into the brain would be some form of haemorrhagic disease such as
vitamin K deficiency in the neonatal period. I understand that she
did receive her vitamin K injection and this would virtually rule out
In his Judgment, Acting Judge Black commented
on the paediatrician's findings:
"In the course
of his evidence, the paediatrician had said that he felt strongly
about his position and I asked him to clarify what he meant by that.
He said it was not because he was trying to make out that he was
zealous about the matter; it was just that because of the range of
injuries within the brain, he felt it was consistent with violent
shaking, way out ahead of any other possibility; in terms of
percentages, something like 99 per cent, something like that.
"He was not aware that the child had been vaccinated about three days
before her death.
"He says that the presence of cytomegalovirus would not be a
contraindication for immunising the child. He said the current
advice is that immunisation should be done unless there is a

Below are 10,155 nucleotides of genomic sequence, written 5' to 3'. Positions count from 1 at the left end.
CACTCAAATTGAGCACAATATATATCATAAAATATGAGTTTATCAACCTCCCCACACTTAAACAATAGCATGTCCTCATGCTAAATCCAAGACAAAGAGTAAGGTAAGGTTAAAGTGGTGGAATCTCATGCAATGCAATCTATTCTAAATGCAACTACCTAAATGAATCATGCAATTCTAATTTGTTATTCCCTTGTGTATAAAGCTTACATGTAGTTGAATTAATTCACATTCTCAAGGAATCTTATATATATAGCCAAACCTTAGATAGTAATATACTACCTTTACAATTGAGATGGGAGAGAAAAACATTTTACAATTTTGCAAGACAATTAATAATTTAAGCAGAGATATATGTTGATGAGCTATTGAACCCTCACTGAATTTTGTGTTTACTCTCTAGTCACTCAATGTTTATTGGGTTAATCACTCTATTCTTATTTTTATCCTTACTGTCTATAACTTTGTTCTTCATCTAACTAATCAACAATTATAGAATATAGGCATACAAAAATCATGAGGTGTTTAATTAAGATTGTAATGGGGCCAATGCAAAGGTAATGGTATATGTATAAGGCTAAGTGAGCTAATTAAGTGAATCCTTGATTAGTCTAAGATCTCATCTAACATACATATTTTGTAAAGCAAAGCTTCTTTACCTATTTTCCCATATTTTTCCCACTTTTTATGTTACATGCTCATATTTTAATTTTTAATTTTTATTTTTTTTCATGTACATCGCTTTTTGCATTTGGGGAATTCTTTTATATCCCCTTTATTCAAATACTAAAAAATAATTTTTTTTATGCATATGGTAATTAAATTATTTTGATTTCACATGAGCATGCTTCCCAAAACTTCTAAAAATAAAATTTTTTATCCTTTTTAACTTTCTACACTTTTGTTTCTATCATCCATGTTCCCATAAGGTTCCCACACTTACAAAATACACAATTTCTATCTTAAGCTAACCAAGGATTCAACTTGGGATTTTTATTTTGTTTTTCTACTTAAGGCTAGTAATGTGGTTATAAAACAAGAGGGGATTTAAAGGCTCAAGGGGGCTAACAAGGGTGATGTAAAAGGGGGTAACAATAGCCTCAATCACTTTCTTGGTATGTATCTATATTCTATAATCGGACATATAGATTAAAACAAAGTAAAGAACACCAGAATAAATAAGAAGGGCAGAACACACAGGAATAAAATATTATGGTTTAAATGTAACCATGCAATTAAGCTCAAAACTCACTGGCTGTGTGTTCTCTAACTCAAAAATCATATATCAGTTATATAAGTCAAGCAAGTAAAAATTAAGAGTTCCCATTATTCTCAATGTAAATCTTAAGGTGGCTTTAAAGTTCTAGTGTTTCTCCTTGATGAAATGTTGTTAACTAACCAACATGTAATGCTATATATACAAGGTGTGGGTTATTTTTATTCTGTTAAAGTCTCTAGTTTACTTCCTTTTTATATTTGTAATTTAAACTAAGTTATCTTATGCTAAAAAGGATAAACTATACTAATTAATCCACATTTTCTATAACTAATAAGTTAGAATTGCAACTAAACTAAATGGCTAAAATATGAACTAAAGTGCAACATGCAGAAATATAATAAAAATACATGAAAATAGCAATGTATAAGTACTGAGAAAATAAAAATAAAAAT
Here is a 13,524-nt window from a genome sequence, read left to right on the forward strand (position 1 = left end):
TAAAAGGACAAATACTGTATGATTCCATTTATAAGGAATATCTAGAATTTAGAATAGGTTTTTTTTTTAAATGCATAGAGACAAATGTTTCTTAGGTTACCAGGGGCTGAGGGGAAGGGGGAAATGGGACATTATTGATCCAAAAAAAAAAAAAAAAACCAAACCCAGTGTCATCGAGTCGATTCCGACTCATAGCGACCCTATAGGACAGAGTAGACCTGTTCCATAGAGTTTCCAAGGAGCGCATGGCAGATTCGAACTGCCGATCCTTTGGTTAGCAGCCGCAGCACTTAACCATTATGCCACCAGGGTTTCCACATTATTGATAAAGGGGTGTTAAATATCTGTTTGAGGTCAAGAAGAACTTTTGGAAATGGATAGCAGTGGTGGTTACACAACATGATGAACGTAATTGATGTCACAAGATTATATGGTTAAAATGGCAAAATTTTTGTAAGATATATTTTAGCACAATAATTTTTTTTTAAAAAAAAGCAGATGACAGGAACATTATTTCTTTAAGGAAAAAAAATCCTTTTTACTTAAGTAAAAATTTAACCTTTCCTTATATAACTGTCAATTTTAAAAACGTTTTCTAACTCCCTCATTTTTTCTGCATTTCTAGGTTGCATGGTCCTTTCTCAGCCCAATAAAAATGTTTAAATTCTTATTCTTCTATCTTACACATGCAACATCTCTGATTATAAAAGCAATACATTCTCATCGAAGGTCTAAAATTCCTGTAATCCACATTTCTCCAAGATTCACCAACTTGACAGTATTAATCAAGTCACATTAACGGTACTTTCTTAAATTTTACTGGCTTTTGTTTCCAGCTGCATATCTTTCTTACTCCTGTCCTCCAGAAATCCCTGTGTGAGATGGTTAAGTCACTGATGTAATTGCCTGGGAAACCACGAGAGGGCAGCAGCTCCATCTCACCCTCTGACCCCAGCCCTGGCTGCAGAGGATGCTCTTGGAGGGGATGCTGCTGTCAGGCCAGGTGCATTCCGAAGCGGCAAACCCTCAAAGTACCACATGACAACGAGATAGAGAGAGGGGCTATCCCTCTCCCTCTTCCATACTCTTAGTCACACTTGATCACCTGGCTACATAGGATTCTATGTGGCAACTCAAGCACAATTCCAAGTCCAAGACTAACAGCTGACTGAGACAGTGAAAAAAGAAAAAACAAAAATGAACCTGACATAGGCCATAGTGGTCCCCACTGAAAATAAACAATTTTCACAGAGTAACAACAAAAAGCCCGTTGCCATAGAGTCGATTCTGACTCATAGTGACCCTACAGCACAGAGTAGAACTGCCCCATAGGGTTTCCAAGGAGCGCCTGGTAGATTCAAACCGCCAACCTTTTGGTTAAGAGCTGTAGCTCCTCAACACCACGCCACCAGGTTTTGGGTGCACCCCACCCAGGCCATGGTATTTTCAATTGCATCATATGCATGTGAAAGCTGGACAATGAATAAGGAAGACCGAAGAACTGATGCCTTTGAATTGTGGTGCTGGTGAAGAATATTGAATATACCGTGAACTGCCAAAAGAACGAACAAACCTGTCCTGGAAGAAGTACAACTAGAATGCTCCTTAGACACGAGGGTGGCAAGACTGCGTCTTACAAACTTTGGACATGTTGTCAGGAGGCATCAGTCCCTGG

particularly serious illness.
"In relation to the microvesicular steatosis found by the forensic
pathologist, he [paediatrician] did not refer to it in his report.
He said in relation to it:
'It is not something I think I could comment on, but I think I was
concentrating largely on the injuries that were documented but it is
obviously important in the context.'
'Q: When you say you cannot comment on it, are you saying you cannot
comment on microvesicular steatosis?'
'A: Yes, I would have to be told what that is. I don't know what
"I am surprised [said Judge Black], in view of those answers, that
the paediatrician felt able to be as positive in his conclusions as
A neuropathology professor also gave evidence
for the Crown. Commenting on his testimony, Acting Judge Black wrote
in his Judgment: